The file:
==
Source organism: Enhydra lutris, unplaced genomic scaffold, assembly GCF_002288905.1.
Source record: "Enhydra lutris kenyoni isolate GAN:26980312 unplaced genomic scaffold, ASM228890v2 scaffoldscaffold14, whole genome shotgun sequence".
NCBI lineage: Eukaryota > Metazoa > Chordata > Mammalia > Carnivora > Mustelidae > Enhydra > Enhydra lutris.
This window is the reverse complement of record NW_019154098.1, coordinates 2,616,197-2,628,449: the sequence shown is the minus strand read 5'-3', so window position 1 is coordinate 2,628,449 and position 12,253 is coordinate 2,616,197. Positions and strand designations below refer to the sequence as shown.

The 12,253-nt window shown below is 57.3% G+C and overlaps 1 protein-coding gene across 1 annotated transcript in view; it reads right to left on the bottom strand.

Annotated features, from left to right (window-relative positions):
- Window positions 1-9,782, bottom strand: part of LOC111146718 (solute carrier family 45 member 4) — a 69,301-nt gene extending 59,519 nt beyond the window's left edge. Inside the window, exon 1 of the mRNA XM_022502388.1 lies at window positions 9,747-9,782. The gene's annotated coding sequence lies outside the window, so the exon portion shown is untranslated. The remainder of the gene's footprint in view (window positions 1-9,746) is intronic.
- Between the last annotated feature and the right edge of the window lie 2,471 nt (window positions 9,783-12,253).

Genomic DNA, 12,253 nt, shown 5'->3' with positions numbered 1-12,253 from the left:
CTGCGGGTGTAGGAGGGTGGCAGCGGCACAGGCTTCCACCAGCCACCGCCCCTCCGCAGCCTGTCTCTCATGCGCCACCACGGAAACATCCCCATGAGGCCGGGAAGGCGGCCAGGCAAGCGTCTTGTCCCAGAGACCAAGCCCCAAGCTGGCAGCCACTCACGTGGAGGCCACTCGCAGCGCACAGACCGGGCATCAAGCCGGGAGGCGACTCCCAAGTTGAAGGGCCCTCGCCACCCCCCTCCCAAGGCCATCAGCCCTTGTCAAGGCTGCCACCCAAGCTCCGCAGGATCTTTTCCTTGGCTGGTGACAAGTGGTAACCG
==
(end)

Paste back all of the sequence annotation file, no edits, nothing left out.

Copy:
Source organism: Enhydra lutris, unplaced genomic scaffold, assembly GCF_002288905.1.
Source record: "Enhydra lutris kenyoni isolate GAN:26980312 unplaced genomic scaffold, ASM228890v2 scaffoldscaffold14, whole genome shotgun sequence".
NCBI lineage: Eukaryota > Metazoa > Chordata > Mammalia > Carnivora > Mustelidae > Enhydra > Enhydra lutris.
This window is the reverse complement of record NW_019154098.1, coordinates 2,616,197-2,628,449: the sequence shown is the minus strand read 5'-3', so window position 1 is coordinate 2,628,449 and position 12,253 is coordinate 2,616,197. Positions and strand designations below refer to the sequence as shown.

The 12,253-nt window shown below is 57.3% G+C and overlaps 1 protein-coding gene across 1 annotated transcript in view; it reads right to left on the bottom strand.

Annotated features, from left to right (window-relative positions):
- Window positions 1-9,782, bottom strand: part of LOC111146718 (solute carrier family 45 member 4) — a 69,301-nt gene extending 59,519 nt beyond the window's left edge. Inside the window, exon 1 of the mRNA XM_022502388.1 lies at window positions 9,747-9,782. The gene's annotated coding sequence lies outside the window, so the exon portion shown is untranslated. The remainder of the gene's footprint in view (window positions 1-9,746) is intronic.
- Between the last annotated feature and the right edge of the window lie 2,471 nt (window positions 9,783-12,253).

Genomic DNA, 12,253 nt, shown 5'->3' with positions numbered 1-12,253 from the left:
CTGCGGGTGTAGGAGGGTGGCAGCGGCACAGGCTTCCACCAGCCACCGCCCCTCCGCAGCCTGTCTCTCATGCGCCACCACGGAAACATCCCCATGAGGCCGGGAAGGCGGCCAGGCAAGCGTCTTGTCCCAGAGACCAAGCCCCAAGCTGGCAGCCACTCACGTGGAGGCCACTCGCAGCGCACAGACCGGGCATCAAGCCGGGAGGCGACTCCCAAGTTGAAGGGCCCTCGCCACCCCCCTCCCAAGGCCATCAGCCCTTGTCAAGGCTGCCACCCAAGCTCCGCAGGATCTTTTCCTTGGCTGGTGACAAGTGGTAACCG